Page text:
Ultimately, Wonder Woman fans need to read this book.  It is beautiful to behold and delivers a distinctive exploration of the character’s incentives.  Thompson takes a super hero trope and manages to make it feel fresh, especially in regards to Wonder Woman’s garb and tools.  I like that Thompson scuffed Wonder Woman’s personality up a little, making her not quite so pure hearted and good intentioned, but I’m not convinced of its necessity.  The True Amazon will leave you with much to think about, and that’s ultimately the sign of a successful work.

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Cave Carson Has a Cybernetic Eye by Gerard Way, Jon Rivera, and Michael Avon Oeming- A (Comic) Book Review

It’s not often I buy a single-issue comic book (or, as I affectionately refer to them – floppies), but I could not resist this issue due to the title alone.  Cave Carson would not have garnered my curiosity, but Cave Carson Has a Cybernetic Eye?  Yes, that’s the kind of title that demands my attention.

I remember Cave Carson from my old Who’s Who comic books.  I don’t think I ever actually had a comic book with Cave in it, but reading about him in Who’s Who made me consider him a strange character.  Not quite a hero, but not quite a regular guy, either.  I categorized him in there with the Challengers Of the Unknown or the Sun Devils.

Gerard Way and Jon Rivera have taken what I would consider an obscure character and made him riveting.  Part of the fun of Cave Carson is that most of us don’t remember a single thing about him.  I’m 39, and I recall from my childhood him having underground adventures with his team, but that’s about it.

Cave Carson is now a widower.  His wife, and also teammate, died of an illness, and his daughter has grown into an independent college student.  Strangest of all, he has a cybernetic eye, something new to the character.  Why does he have a cybernetic eye?  That has yet to be revealed, but the eye is causing him all kinds of problems because it’s acting almost of its own accord.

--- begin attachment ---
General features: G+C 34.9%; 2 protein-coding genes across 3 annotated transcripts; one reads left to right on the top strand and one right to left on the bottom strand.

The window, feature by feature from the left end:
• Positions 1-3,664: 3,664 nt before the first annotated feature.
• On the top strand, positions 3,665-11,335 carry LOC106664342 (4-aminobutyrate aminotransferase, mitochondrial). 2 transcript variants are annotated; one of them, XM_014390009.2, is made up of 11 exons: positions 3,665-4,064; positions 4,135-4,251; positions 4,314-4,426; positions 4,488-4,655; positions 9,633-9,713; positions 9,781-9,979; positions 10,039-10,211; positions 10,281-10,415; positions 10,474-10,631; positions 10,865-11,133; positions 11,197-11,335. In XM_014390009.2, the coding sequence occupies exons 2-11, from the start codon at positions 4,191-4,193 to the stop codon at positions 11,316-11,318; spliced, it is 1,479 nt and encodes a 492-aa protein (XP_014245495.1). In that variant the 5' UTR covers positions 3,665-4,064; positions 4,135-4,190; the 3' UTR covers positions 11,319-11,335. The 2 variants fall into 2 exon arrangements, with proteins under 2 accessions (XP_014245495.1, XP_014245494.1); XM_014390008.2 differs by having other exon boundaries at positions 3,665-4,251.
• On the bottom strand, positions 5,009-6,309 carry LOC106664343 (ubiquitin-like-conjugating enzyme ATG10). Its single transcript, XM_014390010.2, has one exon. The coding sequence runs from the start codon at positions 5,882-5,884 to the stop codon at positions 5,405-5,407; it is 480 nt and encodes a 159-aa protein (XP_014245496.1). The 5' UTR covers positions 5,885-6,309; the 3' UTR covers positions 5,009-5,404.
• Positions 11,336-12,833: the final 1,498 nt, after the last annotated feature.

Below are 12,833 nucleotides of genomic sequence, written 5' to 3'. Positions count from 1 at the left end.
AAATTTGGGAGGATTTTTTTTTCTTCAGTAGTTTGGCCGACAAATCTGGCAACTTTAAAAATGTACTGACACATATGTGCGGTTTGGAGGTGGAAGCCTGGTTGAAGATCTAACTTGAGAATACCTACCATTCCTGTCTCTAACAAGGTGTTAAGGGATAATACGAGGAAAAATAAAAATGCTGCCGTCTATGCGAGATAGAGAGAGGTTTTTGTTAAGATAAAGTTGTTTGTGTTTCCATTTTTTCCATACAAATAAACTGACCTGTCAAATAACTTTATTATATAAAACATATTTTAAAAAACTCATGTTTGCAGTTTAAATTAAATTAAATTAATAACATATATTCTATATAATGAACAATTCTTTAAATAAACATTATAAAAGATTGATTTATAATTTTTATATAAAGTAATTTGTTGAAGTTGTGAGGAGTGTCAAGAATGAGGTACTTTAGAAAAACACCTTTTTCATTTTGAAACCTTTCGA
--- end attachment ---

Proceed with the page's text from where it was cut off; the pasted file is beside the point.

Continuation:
Carson is depressed, purposeless, and suffering psychedelic visions that may or not be real.  Way and Rivera set up ample plot opportunities, develop interesting, engaging characters, and provide several satisfying guest appearances.  I won’t spoil it for you, but the very last page offered the return of a much beloved, equally obscure character from my childhood.

But do you know what really sets this book apart?  Micheal Avon Oeming.  Way and Rivera’s script might have been rather pedestrian in the hands of a lesser artist, but Oeming has a unique, weird style to his art that suits a book such as this perfectly.  His art is slightly cartoonish due to odd perspectives and angled characters, but it sets the tone so perfectly while catching the eye’s attention – it’s magnificent to behold.  Somehow Oeming makes characters simply taking to each other dynamic.  That’s the sign of a great sequential artist.

Best of all, there’s some really fun stuff in the back of the book.  Again, I won’t spoil it for you, but they did something totally fresh that took me back to my younger days of DC readership.

Though it’s been out for a few weeks, I absolutely recommend Cave Carson Has a Cybernetic Eye #1.  It’s one of the most original comic books I’ve read in some time.  In fact, this title has made me enthusiastic for the other Young Animal imprint’s titles.  I’m going to see if I can still find some of those first issues.

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All Star Batman #1 by Scott Snyder and John Romita, Jr. – A (Comic) Book Review

I’m the first to admit that Scott Snyder is a gifted writer.  His take on Batman the last seven or so years has been innovative, captivating, and high-quality.  His talent doesn’t end there, however.  You need to read his seminal series, American Vampire, as well as his excellent short story collection, Voodoo Heart.